Joint pain is among the most frequent types of pain. The main causes of joint pain are trauma and acute and chronic arthritis. Usually joint pain is associated with disturbed function of the joint, ranging from restricted movements to disability.
The scientific evidence is conflicting. Some studies find a strong relationship between short, cold, damp days and arthritis flare-ups. Research from Tufts University suggests changes in barometric pressure worsen knee pain in people with arthritis, while colder temps can cause painful changes in joint fluid thickness.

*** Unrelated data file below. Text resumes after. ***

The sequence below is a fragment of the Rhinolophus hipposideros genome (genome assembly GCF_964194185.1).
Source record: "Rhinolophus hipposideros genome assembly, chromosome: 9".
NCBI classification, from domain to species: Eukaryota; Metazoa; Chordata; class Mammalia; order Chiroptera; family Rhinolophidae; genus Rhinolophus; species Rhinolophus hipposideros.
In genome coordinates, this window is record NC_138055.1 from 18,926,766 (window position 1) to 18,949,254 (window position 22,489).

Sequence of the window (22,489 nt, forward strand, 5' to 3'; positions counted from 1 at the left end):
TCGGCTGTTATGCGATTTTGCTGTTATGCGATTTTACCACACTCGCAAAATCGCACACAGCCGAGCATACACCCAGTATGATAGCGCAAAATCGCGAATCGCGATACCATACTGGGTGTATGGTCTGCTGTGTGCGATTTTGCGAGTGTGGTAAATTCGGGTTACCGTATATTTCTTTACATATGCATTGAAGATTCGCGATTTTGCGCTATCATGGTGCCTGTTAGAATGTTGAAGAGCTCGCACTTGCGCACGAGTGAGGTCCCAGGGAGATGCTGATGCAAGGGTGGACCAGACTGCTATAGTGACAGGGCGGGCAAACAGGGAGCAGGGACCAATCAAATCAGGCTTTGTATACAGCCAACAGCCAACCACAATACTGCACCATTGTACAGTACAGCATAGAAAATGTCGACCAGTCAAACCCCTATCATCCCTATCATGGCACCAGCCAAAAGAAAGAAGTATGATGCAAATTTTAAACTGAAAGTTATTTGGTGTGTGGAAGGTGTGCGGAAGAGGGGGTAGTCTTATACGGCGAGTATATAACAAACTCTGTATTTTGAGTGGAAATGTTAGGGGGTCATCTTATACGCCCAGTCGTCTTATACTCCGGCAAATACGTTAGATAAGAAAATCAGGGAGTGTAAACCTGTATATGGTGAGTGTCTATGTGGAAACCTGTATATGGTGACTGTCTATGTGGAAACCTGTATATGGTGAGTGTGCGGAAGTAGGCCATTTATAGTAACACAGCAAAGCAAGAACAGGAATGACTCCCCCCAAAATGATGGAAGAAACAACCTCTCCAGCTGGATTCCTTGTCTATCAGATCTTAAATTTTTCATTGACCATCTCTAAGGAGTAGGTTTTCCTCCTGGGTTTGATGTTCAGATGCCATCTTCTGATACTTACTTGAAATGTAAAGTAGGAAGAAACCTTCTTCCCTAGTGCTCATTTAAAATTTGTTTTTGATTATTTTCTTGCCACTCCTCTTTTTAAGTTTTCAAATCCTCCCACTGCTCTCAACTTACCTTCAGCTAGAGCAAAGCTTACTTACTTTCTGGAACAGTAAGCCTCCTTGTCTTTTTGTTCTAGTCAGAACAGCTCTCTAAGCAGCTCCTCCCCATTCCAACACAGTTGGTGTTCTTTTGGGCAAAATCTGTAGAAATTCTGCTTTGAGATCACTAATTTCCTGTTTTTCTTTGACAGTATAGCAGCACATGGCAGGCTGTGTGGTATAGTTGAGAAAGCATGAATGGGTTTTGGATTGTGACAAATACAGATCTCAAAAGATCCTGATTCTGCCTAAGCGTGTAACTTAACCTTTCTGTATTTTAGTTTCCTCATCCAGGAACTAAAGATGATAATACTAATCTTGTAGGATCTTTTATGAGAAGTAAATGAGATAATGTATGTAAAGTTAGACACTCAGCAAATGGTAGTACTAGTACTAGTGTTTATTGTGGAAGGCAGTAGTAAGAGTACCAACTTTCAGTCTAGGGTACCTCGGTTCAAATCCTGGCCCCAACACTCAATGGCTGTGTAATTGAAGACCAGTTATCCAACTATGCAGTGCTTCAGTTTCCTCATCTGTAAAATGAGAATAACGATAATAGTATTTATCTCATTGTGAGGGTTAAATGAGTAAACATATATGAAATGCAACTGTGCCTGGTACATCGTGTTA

Why does cold weather make joints sore?
There is a psychological link: people who claim the weather affects their joints do feel more pain than those who don’t make these claims. If weather sensitivity was a purely physical phenomenon, then people would be affected whether they believed that the variability was related to the weather or not. But a 2007 study also found that every 10°C drop in temperature resulted in worse arthritis pain. This may be because cold weather causes changes in the fluid that lubricates each joint.